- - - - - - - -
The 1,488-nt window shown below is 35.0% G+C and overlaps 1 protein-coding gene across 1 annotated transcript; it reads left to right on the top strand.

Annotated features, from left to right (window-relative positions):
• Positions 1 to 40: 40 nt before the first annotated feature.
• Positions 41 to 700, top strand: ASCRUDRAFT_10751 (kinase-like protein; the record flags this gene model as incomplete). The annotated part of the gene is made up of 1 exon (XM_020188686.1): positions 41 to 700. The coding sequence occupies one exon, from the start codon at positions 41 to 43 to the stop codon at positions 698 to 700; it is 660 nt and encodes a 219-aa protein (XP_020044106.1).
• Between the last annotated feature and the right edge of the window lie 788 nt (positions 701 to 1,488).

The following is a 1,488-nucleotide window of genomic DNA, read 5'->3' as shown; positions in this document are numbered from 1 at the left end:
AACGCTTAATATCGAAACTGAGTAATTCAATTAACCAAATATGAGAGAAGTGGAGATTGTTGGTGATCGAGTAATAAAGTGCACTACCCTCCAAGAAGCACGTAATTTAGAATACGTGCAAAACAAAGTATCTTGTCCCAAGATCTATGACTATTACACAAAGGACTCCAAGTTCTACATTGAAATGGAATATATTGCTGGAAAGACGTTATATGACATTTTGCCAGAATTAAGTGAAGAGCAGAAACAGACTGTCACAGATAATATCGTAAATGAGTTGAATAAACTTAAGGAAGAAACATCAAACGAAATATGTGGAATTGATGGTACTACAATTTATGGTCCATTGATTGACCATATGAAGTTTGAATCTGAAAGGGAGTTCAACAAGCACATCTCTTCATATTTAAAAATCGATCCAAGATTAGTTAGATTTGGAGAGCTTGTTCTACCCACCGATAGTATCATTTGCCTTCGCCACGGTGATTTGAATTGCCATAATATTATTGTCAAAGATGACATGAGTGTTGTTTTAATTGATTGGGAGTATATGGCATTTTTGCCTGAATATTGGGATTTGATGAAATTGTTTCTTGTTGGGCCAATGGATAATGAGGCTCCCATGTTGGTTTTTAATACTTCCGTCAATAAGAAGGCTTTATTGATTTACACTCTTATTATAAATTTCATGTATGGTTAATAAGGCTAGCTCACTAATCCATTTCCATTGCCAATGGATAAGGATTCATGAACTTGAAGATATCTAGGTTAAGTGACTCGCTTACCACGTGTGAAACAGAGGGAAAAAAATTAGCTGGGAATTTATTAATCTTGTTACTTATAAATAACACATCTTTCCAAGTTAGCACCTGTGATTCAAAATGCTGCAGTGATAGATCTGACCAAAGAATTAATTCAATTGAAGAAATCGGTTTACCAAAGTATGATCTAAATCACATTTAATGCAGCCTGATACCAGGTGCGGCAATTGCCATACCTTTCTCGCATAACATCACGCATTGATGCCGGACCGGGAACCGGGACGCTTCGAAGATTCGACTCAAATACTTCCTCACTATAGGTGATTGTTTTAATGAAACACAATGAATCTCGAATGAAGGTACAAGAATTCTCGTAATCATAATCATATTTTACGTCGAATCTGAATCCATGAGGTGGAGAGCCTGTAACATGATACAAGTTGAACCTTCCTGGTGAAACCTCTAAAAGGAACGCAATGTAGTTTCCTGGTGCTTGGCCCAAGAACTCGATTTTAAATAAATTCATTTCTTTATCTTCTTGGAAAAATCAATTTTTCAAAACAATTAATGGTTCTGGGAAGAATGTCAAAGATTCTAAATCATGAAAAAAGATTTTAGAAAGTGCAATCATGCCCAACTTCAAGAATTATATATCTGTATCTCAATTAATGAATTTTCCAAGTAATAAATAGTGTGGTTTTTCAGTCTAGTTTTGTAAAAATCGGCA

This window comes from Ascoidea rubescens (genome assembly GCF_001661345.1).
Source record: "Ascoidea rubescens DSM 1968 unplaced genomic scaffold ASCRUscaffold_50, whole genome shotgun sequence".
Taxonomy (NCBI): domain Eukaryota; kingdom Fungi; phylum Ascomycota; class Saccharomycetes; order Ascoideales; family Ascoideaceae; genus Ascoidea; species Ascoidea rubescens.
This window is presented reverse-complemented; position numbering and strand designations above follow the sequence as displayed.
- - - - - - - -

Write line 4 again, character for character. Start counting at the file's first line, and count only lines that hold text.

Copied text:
• Positions 41 to 700, top strand: ASCRUDRAFT_10751 (kinase-like protein; the record flags this gene model as incomplete). The annotated part of the gene is made up of 1 exon (XM_020188686.1): positions 41 to 700. The coding sequence occupies one exon, from the start codon at positions 41 to 43 to the stop codon at positions 698 to 700; it is 660 nt and encodes a 219-aa protein (XP_020044106.1).